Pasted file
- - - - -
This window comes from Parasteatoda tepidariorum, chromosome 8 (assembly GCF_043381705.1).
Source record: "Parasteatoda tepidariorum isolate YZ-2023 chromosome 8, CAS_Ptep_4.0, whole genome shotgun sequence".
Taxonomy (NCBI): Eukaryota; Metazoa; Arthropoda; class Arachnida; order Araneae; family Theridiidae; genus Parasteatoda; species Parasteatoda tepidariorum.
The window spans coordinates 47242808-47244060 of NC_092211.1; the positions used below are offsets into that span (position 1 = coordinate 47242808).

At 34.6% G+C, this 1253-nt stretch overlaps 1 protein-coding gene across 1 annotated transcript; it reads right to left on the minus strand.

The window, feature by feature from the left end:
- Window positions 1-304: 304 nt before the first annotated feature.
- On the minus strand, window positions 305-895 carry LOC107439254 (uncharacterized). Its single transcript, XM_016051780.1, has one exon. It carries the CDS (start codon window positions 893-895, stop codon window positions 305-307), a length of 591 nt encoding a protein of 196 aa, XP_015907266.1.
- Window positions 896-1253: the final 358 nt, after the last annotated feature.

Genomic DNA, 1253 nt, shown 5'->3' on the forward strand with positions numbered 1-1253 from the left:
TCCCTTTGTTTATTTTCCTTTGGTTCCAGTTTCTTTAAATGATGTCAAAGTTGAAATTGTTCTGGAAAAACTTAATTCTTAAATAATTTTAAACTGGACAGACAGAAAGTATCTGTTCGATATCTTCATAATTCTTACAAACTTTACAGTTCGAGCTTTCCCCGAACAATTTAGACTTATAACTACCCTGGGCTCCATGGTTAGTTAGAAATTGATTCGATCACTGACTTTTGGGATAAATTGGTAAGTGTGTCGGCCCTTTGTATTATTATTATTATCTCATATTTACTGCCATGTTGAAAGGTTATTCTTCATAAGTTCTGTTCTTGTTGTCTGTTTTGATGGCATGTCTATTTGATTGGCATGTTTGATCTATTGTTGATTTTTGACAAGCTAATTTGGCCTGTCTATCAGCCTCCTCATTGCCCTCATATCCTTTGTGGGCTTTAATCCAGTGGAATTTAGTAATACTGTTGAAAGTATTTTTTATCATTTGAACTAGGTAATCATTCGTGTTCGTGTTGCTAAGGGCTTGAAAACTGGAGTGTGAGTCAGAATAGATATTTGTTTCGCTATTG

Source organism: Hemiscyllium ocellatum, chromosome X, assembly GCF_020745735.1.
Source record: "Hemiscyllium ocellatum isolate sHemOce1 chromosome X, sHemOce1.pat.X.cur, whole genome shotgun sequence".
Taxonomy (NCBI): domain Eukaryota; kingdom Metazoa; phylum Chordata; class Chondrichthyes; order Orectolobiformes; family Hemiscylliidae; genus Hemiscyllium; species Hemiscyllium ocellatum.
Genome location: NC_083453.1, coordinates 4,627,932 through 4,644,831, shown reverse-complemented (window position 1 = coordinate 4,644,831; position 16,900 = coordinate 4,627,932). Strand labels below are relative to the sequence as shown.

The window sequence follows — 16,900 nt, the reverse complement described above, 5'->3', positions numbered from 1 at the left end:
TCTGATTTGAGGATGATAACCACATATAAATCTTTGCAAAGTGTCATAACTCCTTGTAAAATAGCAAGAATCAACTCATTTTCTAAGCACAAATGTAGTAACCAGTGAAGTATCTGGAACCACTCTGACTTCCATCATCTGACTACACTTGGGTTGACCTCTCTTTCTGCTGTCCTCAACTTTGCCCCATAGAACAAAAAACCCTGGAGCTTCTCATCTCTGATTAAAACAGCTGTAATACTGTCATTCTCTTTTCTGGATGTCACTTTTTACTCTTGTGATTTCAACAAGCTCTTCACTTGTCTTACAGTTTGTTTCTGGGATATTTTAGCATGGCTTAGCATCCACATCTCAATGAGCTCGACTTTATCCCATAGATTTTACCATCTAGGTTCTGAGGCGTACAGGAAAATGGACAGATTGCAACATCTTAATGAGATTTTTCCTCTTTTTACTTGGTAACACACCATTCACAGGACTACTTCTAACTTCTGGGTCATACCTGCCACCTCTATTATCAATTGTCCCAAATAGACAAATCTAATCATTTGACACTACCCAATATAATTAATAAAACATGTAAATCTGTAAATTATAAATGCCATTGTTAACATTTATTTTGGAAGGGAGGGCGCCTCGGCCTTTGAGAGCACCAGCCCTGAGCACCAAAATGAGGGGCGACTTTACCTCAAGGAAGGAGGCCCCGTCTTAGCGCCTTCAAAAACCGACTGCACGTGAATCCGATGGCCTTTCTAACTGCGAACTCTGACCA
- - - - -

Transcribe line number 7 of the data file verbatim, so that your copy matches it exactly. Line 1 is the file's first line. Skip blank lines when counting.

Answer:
- Window positions 1-304: 304 nt before the first annotated feature.